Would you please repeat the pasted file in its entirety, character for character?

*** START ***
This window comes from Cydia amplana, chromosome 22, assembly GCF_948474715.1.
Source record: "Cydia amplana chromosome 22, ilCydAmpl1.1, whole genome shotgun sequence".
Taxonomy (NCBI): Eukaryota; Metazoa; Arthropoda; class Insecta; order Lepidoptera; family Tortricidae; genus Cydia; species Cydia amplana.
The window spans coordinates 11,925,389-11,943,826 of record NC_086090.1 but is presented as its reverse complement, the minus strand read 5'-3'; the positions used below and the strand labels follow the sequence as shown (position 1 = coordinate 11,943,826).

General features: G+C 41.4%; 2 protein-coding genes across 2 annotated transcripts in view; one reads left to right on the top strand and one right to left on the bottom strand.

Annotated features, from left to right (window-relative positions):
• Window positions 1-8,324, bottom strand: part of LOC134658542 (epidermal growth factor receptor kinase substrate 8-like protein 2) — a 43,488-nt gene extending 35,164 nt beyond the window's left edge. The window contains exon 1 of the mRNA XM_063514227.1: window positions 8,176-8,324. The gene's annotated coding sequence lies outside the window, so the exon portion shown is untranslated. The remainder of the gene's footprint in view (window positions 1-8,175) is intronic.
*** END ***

This window comes from Cydia amplana, chromosome 22, assembly GCF_948474715.1.
Source record: "Cydia amplana chromosome 22, ilCydAmpl1.1, whole genome shotgun sequence".
Taxonomy (NCBI): Eukaryota; Metazoa; Arthropoda; class Insecta; order Lepidoptera; family Tortricidae; genus Cydia; species Cydia amplana.
The window spans coordinates 11,925,389-11,943,826 of record NC_086090.1 but is presented as its reverse complement, the minus strand read 5'-3'; the positions used below and the strand labels follow the sequence as shown (position 1 = coordinate 11,943,826).

General features: G+C 41.4%; 2 protein-coding genes across 2 annotated transcripts in view; one reads left to right on the top strand and one right to left on the bottom strand.

Annotated features, from left to right (window-relative positions):
• Window positions 1-8,324, bottom strand: part of LOC134658542 (epidermal growth factor receptor kinase substrate 8-like protein 2) — a 43,488-nt gene extending 35,164 nt beyond the window's left edge. The window contains exon 1 of the mRNA XM_063514227.1: window positions 8,176-8,324. The gene's annotated coding sequence lies outside the window, so the exon portion shown is untranslated. The remainder of the gene's footprint in view (window positions 1-8,175) is intronic.